Disasters and injuries are the most important leading and avoidable causes of illness and death in most countries in the world [19] and one of the most prominent epidemics of non-transmissible diseases in the current century [20]. The Islamic Republic of Iran has experienced this phenomenon and following this global trend. The results of this study reveal that the causes of accidents are 13.7% of the total causes of death during the years 2006 to 2015. Based on the survey of the global burden of diseases (GBD) in 2015, the mortality rate due to accidents was 14.36% of the causes of death in the Islamic Republic of Iran [21], as well as the World Health Organization, in 2014, which reported that the percentage of all causes of death from accidents in Iran was 14% [22].
The result of the survey indicates the notable proportion of unintentional accidents in total deaths (over 80%) and the remarkable rate of male accidents (more than 75%); this finding confirming the fact that the burden of acute accidents and the immediate aftermath of occupation in men is high. Similar to other developing countries, men suffered from more deaths through accidents. As other studies have shown, in Africa and low and middle-income countries of Europe, men have the highest rates of deaths from accidents [23]. Also, according to the findings of a study of the burden of disease in six European countries, it has been shown that young men are the most at-risk populations in the early deaths of accidents [24]. This could be due to the increased presence of men in outdoors, roads, and more accidents prone locations.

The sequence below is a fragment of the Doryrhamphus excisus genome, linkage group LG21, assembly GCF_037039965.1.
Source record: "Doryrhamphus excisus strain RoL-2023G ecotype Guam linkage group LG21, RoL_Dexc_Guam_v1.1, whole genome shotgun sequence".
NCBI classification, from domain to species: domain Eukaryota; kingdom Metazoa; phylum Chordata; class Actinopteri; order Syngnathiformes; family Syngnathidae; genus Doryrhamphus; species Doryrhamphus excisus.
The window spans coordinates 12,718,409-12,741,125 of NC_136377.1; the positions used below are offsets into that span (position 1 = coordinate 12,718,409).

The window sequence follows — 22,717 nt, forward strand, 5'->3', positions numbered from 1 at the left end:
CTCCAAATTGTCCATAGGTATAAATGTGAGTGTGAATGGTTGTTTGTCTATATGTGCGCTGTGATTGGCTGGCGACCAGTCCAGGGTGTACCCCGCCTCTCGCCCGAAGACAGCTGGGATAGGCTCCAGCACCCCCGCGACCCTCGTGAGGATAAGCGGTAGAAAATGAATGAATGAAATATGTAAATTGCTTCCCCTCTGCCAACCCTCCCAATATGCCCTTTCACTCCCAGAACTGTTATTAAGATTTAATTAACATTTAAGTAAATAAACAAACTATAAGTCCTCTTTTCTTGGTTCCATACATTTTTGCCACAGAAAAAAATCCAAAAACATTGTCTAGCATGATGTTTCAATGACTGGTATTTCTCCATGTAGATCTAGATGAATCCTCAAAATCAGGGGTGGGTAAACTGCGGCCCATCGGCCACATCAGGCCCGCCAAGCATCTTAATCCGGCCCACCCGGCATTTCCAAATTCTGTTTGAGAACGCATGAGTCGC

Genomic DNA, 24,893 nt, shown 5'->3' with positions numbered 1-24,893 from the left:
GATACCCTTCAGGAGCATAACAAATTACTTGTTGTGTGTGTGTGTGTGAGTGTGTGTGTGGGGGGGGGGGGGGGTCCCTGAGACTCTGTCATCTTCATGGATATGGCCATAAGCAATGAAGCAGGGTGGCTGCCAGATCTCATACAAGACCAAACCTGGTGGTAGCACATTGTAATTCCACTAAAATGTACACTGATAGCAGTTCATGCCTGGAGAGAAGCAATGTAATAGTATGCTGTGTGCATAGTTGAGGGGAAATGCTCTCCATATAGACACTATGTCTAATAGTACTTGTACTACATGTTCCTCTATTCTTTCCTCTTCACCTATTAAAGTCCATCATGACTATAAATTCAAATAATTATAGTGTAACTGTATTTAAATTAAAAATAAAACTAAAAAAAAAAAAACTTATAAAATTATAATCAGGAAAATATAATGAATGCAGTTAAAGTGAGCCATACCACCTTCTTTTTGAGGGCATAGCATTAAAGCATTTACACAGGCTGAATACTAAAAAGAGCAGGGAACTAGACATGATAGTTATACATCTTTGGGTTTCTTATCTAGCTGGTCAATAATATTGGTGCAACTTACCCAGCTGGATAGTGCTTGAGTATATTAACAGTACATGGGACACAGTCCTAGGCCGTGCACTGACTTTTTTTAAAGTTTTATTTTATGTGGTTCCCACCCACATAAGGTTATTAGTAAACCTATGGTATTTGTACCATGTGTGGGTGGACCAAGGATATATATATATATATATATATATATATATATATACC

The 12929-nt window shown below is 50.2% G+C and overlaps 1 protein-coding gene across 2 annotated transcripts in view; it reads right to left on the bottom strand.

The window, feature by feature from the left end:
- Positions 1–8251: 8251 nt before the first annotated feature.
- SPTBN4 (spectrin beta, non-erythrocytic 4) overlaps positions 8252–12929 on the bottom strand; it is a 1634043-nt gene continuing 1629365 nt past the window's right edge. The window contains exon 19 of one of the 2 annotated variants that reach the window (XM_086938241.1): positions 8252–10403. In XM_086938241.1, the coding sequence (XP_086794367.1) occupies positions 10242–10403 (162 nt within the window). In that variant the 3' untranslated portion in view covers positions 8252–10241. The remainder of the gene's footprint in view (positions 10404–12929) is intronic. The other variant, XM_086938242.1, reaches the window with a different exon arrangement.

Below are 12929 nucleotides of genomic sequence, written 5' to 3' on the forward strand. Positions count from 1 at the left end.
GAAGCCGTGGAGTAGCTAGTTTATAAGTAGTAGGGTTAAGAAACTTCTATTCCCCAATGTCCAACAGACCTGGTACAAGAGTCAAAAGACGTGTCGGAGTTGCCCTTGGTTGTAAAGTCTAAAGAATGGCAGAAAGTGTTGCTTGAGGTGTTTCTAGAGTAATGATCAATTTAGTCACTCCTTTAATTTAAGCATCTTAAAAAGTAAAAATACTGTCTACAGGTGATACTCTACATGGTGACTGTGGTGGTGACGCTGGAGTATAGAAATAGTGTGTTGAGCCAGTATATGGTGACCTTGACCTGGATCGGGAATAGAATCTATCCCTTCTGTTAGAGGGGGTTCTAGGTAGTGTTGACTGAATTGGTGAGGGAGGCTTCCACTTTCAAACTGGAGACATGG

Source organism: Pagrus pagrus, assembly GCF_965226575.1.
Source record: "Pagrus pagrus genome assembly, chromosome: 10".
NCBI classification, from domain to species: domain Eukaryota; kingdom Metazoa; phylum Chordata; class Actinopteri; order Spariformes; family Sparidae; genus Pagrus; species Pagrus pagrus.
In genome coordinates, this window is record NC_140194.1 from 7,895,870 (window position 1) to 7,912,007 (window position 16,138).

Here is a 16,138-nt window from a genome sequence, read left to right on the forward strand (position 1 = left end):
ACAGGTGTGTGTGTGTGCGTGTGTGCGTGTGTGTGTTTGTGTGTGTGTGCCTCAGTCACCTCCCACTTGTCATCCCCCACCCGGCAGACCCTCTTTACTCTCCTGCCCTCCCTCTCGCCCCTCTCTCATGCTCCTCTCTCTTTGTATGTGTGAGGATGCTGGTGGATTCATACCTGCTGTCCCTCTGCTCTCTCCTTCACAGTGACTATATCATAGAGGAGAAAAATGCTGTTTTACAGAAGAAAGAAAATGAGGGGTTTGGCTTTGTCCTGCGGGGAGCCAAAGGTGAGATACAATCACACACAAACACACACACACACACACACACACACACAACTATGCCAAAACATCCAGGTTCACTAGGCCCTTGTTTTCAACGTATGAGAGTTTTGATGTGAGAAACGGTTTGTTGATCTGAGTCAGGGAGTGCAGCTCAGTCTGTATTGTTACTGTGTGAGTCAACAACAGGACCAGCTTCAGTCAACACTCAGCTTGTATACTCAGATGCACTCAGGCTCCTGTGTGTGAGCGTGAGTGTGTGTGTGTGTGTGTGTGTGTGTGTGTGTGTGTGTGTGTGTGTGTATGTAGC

The results of this study also showed that the main causes of death from unintentional accidents in Iran goes to transport accidents, which in 2006 was about 70% of total unintentional accidents and 11% of all causes of death And in 2015, about 55% in unintentional accidents and 5% of total causes of death. In the global burden of diseases' report, the percentage of total transport deaths for Iran was estimated at 10.5% in 2005, reaching 8.7% in 2015, which the reduction of the trend of deaths caused by transportation in Iran is well illustrated. Gives In a study that examines the state of the deaths caused by Iran's motorcycle accidents in the 2000s, the results also indicate a reduction in the death trend of traffic accidents over the period 2001 to 2010 [25]. Although the causes of death from these accidents are declining, Iran is still among the top countries in the world regarding mortality rates from road accidents [26]. The majority traffic accidents' death is also attributable to men; approximately 78% in the age group of 5 to 14 years, with an estimated 22% of the majority of deaths in this age group. As well as similar societies that women are driving less than men, the observed difference is expected in Iran. In a study that examines the deaths of pedestrians due to traffic accidents, male death is 75% of the victims, and in another study, and the number of fatalities was four times higher than women died in traffic accidents [27].